Need to borrow a WiFi hotspot? A projector and screen for a neighborhood movie night? Or maybe you want to learn to play an instrument but aren’t sure whether you’re ready to spend the money.
Your local library can probably help.
More and more New Jersey libraries offer a Library of Things—borrowable items you might not expect to find at these institutions.
At the Morristown and Morris Township Public Library, patrons can check out, among other things, snowshoes, a ukulele, or a metal detector, one of the most popular items. “People check it out all the time—it’s funny,” says director Chad Leinaweiver.
He says many patrons aren’t aware of everything the library has to offer.
The Ridgewood Public Library, too, has a metal detector in its Library of Things; one patron used it to find a lost ring, says assistant director Roberta Panjwani.
In the summer of 2023, Ridgewood held an open house to show the public everything the library had in its collection, from gardening kits to a sewing machine, and demonstrated how everything worked.
“The library’s always building these bridges,” Panjwani said.
One item, a portable air-quality meter, got some use due to the smoke drifting down from the Canadian wildfires. Families can also check out nature backpacks for adults and kids to take on hikes.
The Princeton Public Library places a lot of emphasis on its technology items, says assistant director Erica Bess. “Ours is mostly focused on tech because we feel we can make the biggest impact in removing barriers” to technology access, she says. In its Library of Things, patrons can check out hotspots, Chromebooks, or a smartphone media kit. The Princeton Public Library also has low-tech items, such as binoculars, on offer.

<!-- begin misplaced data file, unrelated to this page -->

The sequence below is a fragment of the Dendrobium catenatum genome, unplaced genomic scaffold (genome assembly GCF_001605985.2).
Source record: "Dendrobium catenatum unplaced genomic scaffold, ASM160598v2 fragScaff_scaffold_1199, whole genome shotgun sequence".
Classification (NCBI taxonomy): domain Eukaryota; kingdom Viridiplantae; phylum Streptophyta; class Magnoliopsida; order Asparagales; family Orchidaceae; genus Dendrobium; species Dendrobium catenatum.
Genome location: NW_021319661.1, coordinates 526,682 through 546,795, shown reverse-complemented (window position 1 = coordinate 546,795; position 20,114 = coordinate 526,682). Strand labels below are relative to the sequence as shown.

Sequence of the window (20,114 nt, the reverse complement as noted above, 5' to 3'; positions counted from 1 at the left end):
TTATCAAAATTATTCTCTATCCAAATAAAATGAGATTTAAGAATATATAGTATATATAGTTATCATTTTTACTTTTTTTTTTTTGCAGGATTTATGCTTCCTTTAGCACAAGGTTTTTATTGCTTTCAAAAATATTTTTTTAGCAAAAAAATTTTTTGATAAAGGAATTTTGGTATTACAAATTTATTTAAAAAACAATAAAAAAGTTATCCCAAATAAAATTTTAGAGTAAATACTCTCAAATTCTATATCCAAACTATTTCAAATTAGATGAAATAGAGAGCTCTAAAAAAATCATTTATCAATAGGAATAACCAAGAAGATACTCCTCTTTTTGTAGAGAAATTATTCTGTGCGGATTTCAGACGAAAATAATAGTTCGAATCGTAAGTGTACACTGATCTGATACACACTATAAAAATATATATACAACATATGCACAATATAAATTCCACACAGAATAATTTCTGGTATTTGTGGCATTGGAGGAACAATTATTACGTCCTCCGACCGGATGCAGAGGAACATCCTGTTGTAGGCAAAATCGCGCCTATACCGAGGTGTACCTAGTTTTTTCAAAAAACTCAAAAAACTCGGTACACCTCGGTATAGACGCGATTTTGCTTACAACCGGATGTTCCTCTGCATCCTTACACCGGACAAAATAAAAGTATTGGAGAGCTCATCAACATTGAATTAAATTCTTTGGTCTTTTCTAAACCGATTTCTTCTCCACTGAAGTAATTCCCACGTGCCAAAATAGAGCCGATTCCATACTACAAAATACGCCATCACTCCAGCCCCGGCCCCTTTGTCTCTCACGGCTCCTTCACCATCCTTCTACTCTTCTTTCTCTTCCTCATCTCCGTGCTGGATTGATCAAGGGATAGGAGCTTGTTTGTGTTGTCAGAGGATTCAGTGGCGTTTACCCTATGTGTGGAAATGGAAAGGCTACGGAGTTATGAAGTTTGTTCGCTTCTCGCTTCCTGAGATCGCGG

The library received a grant from LibraryLinkNJ to purchase special Little Thinkers kits, which include Toniebox audio systems that children can use to listen to songs and stories, or act them out. Those items have been extremely popular with families, she says, adding that they are almost always on loan and have a long waiting list.
At the Cherry Hill Public Library, patrons can borrow a wide range of musical instruments like guitars, ukuleles, and violins. Youth services supervisor Erica Moon says the violins are almost always checked out. Gardeners can take advantage of Cherry Hill’s extensive seed library of flower and vegetable seeds. Younger children and their families can check out jigsaw puzzles, or even an American Girl doll in the library’s collection. Each of the dolls comes with something extra: a journal for kids to fill in and a historical fact sheet about life in Cherry Hill corresponding with the doll’s time period.
“It’s just another way to be creative in the way libraries have always been,” says library director Laverne Mann.